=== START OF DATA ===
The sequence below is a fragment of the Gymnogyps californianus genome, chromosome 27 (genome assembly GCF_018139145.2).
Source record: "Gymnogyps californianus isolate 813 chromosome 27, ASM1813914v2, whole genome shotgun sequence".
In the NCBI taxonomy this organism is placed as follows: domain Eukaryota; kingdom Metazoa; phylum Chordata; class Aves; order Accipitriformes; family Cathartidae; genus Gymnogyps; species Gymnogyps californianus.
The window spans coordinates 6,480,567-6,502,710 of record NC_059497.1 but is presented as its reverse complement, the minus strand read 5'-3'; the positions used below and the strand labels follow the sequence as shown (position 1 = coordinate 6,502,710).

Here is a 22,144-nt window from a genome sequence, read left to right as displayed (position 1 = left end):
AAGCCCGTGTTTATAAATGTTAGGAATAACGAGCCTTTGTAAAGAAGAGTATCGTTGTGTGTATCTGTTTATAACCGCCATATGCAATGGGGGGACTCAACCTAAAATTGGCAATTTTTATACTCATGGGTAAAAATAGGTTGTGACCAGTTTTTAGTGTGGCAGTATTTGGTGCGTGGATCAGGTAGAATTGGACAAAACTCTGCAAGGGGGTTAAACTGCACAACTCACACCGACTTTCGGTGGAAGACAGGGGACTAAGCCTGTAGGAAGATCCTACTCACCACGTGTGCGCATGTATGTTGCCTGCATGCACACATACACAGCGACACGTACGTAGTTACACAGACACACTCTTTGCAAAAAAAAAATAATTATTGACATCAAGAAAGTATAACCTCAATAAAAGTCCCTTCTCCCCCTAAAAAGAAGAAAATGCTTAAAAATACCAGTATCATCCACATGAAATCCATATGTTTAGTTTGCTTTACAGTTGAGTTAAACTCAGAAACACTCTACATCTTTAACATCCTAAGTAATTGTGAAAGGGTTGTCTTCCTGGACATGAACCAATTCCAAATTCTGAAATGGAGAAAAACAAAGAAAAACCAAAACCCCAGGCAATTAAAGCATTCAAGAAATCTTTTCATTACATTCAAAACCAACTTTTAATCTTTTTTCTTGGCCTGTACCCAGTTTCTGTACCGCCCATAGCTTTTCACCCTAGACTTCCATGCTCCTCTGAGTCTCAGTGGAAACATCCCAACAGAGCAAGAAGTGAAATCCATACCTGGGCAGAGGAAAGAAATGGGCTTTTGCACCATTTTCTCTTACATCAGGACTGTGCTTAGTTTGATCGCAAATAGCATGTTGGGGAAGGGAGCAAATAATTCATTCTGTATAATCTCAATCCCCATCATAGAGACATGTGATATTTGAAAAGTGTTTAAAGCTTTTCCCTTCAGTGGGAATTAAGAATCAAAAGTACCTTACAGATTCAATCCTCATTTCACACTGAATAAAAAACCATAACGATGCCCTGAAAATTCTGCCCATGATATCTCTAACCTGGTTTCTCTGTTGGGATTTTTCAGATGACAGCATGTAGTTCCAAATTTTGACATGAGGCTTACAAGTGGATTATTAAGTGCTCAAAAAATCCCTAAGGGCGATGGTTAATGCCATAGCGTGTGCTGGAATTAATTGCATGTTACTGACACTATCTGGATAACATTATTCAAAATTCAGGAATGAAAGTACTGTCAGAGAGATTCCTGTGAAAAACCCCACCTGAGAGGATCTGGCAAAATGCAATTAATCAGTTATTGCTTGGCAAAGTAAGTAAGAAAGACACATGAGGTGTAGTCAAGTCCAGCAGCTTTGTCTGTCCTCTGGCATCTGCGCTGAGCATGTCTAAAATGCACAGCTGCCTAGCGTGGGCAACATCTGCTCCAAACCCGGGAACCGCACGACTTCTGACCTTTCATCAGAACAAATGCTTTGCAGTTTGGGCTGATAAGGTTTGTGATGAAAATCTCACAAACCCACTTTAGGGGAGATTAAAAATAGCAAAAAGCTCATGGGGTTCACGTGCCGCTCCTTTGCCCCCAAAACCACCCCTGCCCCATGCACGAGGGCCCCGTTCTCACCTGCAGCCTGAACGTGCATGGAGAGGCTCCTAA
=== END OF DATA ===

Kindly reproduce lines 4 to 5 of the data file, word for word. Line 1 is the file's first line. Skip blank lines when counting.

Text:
The window spans coordinates 6,480,567-6,502,710 of record NC_059497.1 but is presented as its reverse complement, the minus strand read 5'-3'; the positions used below and the strand labels follow the sequence as shown (position 1 = coordinate 6,502,710).

Here is a 22,144-nt window from a genome sequence, read left to right as displayed (position 1 = left end):